Spring is in the air and this means (amongst other things) some enticing new exhibitions in London and Paris.
Top of my list is the long-awaited re-opening of the Palais Galliera, Paris’s museum of fashion and perhaps the greatest of its kind in the world. If, like me you have been following the tantalising glimpses of the basement refurbishment on Miren Arzalluz’s and the Galliera’s own instagram, then you’ll be champing at the bit to know what delights they have in store. Watch this space.
Meanwhile, back in London I’m looking forward to comparing the arcane monochrome drawings of Aubrey Beardsley with the equally monochrome early portrait photography of Cecil Beaton. Beardsley’s drawings were considered shocking in the late nineteenth century and still pack something of a punch today. Similarly Beaton’s early work was influenced by surrealism and, even whilst documenting London’s social whirl in the roaring twenties, his anecdotes teetered on the edge of wicked wit, always managing to stay just the right side to deliver teasing flattery. Aubrey Beardsley is at Tate Britain from 4 March until 25 May and Cecil Beaton’s Bright Young Things is at the National Portrait Gallery from 12 March until 7 June.
I’m intending to try to see both on the same day as I think it will offer an interesting comparison. I might also try to fit in a third show to complement Beardsley’s orientalism as the V&A are mounting a show about the kimono.
This garment offers an interesting perspective on fashion as one of the occasions when an article of national dress, and not a terribly practical one at that, has become embedded in mainstream fashion. Anyone who saw Elizabeth Debicki in The Night Manager will remember the beautiful kimono she wore (sourced from the glorious Fuji Kimono) as beach apparel, but it remains a form of dress that continues in use in its original form.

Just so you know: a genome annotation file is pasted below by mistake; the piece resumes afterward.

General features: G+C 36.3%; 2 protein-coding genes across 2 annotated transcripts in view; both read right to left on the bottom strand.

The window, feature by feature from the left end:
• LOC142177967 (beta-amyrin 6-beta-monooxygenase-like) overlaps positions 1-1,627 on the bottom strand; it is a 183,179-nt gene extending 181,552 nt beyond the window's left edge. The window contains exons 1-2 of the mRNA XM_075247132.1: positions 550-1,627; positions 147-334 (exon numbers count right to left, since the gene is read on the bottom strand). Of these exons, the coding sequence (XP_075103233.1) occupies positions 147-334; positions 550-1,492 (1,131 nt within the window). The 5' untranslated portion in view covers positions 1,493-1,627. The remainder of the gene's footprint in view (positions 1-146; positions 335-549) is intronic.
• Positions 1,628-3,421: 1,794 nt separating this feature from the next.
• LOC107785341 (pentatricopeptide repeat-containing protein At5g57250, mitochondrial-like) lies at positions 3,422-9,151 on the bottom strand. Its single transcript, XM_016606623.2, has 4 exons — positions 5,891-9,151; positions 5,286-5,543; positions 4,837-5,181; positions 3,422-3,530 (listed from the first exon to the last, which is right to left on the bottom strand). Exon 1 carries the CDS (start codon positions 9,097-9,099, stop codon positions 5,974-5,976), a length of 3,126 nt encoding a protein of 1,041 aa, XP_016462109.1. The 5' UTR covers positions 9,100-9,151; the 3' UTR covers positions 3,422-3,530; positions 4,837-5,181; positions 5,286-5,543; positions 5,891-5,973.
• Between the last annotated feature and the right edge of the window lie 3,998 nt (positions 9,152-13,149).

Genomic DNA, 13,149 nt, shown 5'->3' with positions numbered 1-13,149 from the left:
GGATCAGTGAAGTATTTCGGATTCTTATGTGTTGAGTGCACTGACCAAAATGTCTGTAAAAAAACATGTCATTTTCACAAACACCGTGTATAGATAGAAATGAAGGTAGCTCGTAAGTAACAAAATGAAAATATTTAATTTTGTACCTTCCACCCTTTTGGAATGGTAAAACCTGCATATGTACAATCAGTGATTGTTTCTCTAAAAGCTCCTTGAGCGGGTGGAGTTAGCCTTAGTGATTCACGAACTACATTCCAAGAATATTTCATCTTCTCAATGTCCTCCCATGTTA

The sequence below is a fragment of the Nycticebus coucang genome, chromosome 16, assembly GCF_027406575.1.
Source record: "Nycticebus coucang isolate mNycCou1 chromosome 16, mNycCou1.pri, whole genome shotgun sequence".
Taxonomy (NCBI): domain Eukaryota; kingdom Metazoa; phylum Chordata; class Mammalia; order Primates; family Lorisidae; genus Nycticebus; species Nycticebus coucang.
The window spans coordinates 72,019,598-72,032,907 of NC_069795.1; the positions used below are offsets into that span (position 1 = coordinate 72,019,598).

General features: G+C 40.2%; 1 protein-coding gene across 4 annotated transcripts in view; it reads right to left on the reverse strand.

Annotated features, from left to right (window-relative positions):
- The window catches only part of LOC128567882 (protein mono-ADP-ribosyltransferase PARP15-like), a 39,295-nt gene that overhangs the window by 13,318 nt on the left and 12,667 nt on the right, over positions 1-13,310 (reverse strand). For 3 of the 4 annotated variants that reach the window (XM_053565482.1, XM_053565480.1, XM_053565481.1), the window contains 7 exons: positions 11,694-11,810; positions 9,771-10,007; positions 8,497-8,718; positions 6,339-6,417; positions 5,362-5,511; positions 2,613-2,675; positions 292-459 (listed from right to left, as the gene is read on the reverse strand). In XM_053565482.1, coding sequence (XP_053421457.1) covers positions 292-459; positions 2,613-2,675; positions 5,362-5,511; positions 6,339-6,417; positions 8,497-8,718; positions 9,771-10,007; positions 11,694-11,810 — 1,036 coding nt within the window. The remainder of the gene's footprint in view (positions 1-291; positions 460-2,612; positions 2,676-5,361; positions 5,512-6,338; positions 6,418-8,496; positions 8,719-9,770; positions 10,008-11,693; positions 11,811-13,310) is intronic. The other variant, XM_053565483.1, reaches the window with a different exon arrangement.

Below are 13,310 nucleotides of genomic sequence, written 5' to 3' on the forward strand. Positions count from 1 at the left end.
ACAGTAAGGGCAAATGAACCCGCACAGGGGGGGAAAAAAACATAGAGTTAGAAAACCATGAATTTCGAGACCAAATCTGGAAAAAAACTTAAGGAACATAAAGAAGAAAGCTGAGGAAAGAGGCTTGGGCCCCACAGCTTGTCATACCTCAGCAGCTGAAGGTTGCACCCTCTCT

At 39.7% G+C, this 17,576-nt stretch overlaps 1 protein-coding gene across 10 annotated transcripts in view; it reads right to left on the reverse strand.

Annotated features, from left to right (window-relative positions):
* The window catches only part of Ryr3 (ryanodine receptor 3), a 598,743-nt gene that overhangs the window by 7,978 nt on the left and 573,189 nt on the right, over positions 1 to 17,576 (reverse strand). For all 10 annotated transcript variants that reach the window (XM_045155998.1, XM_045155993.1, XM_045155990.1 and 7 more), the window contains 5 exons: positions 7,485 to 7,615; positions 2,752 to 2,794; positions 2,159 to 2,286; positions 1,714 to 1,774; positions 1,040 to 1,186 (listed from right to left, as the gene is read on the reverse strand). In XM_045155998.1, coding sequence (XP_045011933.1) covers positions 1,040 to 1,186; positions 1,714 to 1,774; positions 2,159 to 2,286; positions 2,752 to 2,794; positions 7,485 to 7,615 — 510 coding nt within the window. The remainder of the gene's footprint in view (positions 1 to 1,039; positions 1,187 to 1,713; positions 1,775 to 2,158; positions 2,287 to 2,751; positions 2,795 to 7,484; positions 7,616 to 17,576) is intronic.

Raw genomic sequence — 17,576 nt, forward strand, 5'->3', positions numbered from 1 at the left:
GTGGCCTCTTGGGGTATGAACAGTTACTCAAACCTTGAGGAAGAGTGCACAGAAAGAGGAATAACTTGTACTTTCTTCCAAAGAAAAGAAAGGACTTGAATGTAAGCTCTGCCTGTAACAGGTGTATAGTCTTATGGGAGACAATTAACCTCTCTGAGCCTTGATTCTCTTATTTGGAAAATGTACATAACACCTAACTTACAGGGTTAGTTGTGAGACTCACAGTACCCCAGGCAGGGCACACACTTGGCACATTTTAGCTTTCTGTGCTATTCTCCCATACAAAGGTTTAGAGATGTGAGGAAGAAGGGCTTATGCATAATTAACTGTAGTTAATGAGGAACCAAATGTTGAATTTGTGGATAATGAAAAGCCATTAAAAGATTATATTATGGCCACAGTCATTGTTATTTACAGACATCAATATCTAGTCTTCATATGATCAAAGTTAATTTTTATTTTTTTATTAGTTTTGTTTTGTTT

This show spans the kimono in all its incarnations and promises to be a fascinating cultural insight. See Kimono: Kyoto to catwalk at the Victoria and Albert Museum from 29 February to 21 June.
Who doesn’t love an accessory? The Fashion Museum Bath offers us a whole year of shoes with their Shoephoria from 28 March 2020 until the 31 March 2021. If I were a Bath resident, I’d be tempted to enjoy a daily dose of shoe love for the whole year. With a collection of over 3,000 pairs and dating back to the late seventeenth century, this promises to be a show that will tug on my heartstrings and require some serious restraint to keep me from bursting through the glass.
Staying with the theme, the V&A will offer us Bags: inside and out from 25 April until 31 January 2021. I have high hopes of this one as the V&A seem to be interested in tapping into the mystery of the handbag and its contents as well as its aesthetic and practical design. All life exists (sometimes literally) in a handbag and this makes them endlessly fascinating. From Ernest Worthington’s infant abandonment (‘A Handbag?’) to Grace Kelly’s famous adoption of the Hermes handbag to hide her pregnancy, they are with us every step of the way.
Finally, if the clash between fashion and culture of the 1960s and 70s is more your thing then you will be pleased to know that London’s Fashion and Textile Museum is offering Beautiful People: the boutique in 1960s counterculture from 3 July until 4 October. If you can’t wait until then, Paris’s Musee Yves Saint Laurent is offering a glimpse of just one of those beauties with a show focusing on YSL’s muse, Betty Catroux, Yves Saint Laurent feminin singulair from 3 March until 11 October.
The endless fascination of fashion is the way that we all use it to communicate and express personality, or as Beaton himself put it, ‘we all have enough of the peacock in us not to be able to dismiss it entirely.’ These shows promise to hold up the looking glass to ways in which fashion has shaped and been shaped by society. There is an exciting year of discovery ahead.